Mark 5:21-42 Jesus heals two people
21 Jesus crossed the lake again, and on the other side a large crowd gathered around him on the shore. 22 Jairus, one of the synagogue leaders, came forward. When he saw Jesus, he fell at his feet 23 and pleaded with him, “My daughter is about to die. Please, come and place your hands on her so that she can be healed and live.” 24 So Jesus went with him.
A swarm of people were following Jesus, crowding in on him. 25 A woman was there who had been bleeding for twelve years. 26 She had suffered a lot under the care of many doctors, and had spent everything she had without getting any better. In fact, she had gotten worse.27 Because she had heard about Jesus, she came up behind him in the crowd and touched his clothes. 28 She was thinking, If I can just touch his clothes, I’ll be healed. 29 Her bleeding stopped immediately, and she sensed in her body that her illness had been healed.
30 At that very moment, Jesus recognized that power had gone out from him. He turned around in the crowd and said, “Who touched my clothes?”
31 His disciples said to him, “Don’t you see the crowd pressing against you? Yet you ask, ‘Who touched me?’” 32 But Jesus looked around carefully to see who had done it.
33 The woman, full of fear and trembling, came forward. Knowing what had happened to her, she fell down in front of Jesus and told him the whole truth. 34 He responded, “Daughter, your faith has healed you; go in peace, healed from your disease.”
35 While Jesus was still speaking with her, messengers came from the synagogue leader’s house, saying to Jairus, “Your daughter has died. Why bother the teacher any longer?”
36 But Jesus overheard their report and said to the synagogue leader, “Don’t be afraid; just keep trusting.” 37 He didn’t allow anyone to follow him except Peter, James, and John, James’ brother. 38 They came to the synagogue leader’s house, and he saw a commotion, with people crying and wailing loudly. 39 He went in and said to them, “What’s all this commotion and crying about? The child isn’t dead. She’s only sleeping.” 40 They laughed at him, but he threw them all out. Then, taking the child’s parents and his disciples with him, he went to the room where the child was. 41 Taking her hand, he said to her, “Talitha koum,” which means, “Young woman, get up.” 42 Suddenly the young woman got up and began to walk around. She was twelve years old. They were shocked!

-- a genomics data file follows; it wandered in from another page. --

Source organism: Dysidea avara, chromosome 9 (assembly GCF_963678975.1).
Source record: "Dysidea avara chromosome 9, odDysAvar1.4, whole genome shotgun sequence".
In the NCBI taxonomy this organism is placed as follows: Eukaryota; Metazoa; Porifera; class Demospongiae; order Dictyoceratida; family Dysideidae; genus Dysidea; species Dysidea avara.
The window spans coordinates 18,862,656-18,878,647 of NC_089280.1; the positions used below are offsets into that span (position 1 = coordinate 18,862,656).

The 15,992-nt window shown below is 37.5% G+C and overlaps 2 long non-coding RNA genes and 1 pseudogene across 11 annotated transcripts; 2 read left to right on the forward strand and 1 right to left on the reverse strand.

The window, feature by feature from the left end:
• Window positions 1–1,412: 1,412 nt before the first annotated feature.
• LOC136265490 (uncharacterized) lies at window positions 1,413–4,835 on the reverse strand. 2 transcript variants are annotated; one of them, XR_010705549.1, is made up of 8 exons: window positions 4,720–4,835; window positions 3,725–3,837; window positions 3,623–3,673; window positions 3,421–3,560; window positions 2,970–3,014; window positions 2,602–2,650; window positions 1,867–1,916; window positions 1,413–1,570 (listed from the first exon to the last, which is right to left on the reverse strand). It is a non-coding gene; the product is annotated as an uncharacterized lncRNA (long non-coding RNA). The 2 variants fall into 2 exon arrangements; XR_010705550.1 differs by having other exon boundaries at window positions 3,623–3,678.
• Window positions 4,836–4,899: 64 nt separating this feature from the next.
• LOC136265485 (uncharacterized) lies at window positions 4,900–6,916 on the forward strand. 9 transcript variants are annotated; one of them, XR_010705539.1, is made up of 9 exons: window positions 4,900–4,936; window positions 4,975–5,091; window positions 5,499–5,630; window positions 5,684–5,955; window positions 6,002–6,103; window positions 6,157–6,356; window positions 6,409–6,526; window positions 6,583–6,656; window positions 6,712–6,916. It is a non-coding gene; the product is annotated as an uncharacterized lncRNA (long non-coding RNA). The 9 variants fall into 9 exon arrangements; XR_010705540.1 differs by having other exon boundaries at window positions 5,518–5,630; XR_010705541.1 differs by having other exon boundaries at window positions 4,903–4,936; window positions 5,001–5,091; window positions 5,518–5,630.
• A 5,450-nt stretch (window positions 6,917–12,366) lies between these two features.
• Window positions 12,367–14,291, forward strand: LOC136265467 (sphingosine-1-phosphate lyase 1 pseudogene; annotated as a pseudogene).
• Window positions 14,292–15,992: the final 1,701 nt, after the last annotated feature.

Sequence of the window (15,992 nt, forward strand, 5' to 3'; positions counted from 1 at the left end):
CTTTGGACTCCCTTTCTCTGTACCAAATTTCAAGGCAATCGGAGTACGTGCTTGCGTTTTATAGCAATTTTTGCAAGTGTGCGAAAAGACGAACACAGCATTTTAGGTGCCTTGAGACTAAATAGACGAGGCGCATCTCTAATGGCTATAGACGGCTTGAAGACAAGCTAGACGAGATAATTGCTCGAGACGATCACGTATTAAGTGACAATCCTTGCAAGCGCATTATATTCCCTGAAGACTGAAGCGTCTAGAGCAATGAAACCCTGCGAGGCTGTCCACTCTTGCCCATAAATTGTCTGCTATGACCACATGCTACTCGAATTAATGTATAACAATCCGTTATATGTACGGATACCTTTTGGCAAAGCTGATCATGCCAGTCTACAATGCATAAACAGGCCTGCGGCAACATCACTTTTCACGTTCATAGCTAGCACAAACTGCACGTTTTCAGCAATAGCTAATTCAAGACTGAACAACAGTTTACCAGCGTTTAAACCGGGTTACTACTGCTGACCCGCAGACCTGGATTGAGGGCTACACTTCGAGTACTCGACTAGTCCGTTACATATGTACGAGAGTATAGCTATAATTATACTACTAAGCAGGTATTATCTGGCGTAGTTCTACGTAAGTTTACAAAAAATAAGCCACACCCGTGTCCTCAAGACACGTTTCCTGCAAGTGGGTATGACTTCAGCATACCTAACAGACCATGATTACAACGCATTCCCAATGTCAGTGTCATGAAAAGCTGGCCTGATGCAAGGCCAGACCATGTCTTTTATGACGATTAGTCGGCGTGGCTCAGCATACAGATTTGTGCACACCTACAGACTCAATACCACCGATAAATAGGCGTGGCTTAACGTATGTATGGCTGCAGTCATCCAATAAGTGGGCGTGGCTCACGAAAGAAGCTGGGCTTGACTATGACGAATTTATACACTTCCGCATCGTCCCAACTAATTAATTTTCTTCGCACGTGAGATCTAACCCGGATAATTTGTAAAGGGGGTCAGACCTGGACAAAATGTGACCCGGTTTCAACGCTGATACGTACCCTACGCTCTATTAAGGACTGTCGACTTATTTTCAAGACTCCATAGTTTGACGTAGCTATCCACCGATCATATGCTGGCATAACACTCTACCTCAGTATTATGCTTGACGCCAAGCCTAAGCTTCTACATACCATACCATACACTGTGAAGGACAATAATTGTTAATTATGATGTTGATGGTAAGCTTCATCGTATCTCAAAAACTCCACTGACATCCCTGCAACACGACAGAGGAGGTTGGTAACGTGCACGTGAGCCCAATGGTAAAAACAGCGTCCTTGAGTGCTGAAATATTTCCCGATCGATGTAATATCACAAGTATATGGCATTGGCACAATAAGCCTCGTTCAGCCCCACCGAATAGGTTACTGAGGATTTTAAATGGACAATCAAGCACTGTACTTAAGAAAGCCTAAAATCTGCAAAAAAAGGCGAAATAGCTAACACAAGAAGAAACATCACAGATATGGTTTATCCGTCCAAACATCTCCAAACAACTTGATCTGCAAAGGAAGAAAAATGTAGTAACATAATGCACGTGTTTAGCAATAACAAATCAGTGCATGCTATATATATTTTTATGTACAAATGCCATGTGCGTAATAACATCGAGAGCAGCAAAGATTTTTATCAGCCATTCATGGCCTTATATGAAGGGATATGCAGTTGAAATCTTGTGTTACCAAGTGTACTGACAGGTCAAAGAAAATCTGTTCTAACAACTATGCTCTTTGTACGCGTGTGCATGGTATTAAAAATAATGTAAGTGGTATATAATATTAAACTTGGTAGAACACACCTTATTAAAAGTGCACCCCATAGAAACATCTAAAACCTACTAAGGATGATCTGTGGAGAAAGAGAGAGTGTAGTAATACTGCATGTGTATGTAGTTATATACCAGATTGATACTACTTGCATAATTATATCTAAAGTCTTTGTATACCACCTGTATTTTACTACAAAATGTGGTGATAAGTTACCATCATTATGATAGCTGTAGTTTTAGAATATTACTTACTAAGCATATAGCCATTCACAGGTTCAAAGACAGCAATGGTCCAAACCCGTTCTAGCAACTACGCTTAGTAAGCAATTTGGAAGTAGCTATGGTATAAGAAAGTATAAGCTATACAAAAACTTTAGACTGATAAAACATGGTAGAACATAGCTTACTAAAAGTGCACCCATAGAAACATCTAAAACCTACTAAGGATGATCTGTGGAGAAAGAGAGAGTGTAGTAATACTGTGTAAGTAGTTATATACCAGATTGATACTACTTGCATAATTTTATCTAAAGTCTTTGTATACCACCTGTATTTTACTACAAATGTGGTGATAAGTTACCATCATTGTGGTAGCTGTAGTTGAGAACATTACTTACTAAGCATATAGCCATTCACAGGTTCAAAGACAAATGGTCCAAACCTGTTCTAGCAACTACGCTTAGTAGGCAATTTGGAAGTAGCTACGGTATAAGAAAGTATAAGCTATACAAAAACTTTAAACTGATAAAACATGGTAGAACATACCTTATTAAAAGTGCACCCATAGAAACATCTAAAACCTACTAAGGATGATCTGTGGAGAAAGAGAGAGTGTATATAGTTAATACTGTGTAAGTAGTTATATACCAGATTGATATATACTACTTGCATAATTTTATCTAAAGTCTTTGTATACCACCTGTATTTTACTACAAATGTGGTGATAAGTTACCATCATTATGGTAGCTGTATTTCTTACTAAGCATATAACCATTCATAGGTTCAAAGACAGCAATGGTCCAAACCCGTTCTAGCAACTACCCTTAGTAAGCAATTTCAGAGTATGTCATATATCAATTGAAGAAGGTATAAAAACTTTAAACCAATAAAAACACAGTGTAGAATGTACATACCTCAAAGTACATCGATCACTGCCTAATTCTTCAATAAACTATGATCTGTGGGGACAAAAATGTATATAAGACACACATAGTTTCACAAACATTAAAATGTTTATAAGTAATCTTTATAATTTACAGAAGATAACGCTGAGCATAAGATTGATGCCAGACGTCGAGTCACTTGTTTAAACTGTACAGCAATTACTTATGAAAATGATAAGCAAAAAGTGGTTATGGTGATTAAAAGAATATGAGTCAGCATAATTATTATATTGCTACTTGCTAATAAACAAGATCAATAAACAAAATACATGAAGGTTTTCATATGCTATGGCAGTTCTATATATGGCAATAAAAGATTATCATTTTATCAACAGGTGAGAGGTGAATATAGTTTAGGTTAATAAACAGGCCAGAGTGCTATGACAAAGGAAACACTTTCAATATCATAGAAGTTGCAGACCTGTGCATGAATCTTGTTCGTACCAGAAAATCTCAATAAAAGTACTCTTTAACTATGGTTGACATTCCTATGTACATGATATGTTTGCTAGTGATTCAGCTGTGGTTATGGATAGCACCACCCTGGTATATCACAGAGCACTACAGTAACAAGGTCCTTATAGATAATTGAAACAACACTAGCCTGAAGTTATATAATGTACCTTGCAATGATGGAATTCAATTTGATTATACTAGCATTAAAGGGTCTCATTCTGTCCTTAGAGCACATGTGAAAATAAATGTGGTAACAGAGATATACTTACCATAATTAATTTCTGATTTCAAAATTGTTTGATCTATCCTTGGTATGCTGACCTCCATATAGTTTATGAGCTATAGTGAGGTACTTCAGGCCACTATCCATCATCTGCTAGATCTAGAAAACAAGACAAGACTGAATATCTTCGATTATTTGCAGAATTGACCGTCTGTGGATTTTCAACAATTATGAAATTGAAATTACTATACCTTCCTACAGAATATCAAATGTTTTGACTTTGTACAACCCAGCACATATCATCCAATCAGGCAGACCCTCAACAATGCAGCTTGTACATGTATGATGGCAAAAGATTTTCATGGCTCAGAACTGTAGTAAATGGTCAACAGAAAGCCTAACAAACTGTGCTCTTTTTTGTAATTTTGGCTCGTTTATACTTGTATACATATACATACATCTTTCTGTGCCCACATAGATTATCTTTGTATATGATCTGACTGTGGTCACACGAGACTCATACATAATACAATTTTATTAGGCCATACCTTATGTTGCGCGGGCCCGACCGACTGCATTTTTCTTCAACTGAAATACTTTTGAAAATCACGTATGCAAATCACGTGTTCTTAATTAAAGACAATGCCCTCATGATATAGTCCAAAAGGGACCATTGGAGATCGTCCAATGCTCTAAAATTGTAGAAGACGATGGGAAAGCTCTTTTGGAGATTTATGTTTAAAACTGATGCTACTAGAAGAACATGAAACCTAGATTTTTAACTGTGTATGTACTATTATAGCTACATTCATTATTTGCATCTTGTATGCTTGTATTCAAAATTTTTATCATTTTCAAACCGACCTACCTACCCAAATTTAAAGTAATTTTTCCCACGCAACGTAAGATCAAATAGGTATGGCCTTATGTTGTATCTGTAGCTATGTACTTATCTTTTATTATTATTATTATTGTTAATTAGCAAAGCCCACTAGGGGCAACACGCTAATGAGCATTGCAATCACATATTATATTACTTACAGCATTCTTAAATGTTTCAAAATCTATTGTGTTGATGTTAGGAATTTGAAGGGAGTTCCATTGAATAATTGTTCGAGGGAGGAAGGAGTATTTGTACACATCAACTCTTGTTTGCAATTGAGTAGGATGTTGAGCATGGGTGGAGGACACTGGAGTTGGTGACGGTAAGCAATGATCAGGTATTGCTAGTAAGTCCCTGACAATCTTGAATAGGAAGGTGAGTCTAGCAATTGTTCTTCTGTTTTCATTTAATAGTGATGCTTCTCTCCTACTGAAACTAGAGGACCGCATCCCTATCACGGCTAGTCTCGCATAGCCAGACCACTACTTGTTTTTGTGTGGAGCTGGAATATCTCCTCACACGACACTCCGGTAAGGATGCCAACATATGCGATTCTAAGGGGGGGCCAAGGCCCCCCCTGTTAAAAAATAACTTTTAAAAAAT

This is the word of God for us, the people of God.
Healing Hands – Bring Life
I think this is one of my favorite stories about the ministry of Jesus, maybe because I am a daughter myself —- but mainly because it reveals the amazing power of Jesus to heal and to bring life where it seems there is only pain and death. So what a perfect scripture to begin this series called Healing Hands. We are going to be working our way through parts of the book of Mark and considering the healing nature of Jesus’ ministry.
This scripture has been called the miracle that happened on the way to a miracle! As Jesus is going to see Jairus’ daughter, he is stopped by a bleeding woman – a woman who isn’t even named in Mark’s writing. And these two stories have some striking similarities and some striking differences, but both have the same result.
Jesus is dealing with people of vastly different social standing in this miracle within a miracle. Jairus is an influential leader of the synagogue – important, rich and part of the establishment who doesn’t necessarily like, believe in or trust Jesus. But when your daughter is near death, you might take a risk to seek out healing. And so he falls at the feet of Jesus begging for help for his daughter.
On the other hand, the bleeding woman has been impoverished spending her money on doctors who have failed to cure her. She has so far placed all of her hope in solutions offered by the world. She is a social outcast; because of her bleeding she is ceremonially unclean. Under Jewish law, her bleeding has isolated her from most human contact. Not only is she unclean, but her touch renders unclean anyone she touches. She defiles even the bed upon which she lies and the chair upon which she sits, and these items then transmit her uncleanness to anyone who touches them. She was not even allowed into the synagogue, so it feels like even God shuns her. Her situation was much like that of a leper – an outsider – a person who does not count and a person who does not belong.
Jairus’ daughter also becomes ceremonially unclean in her death. So both stories involve issues of ritual uncleanliness, they are stories not just of illness, but of shame and exclusion.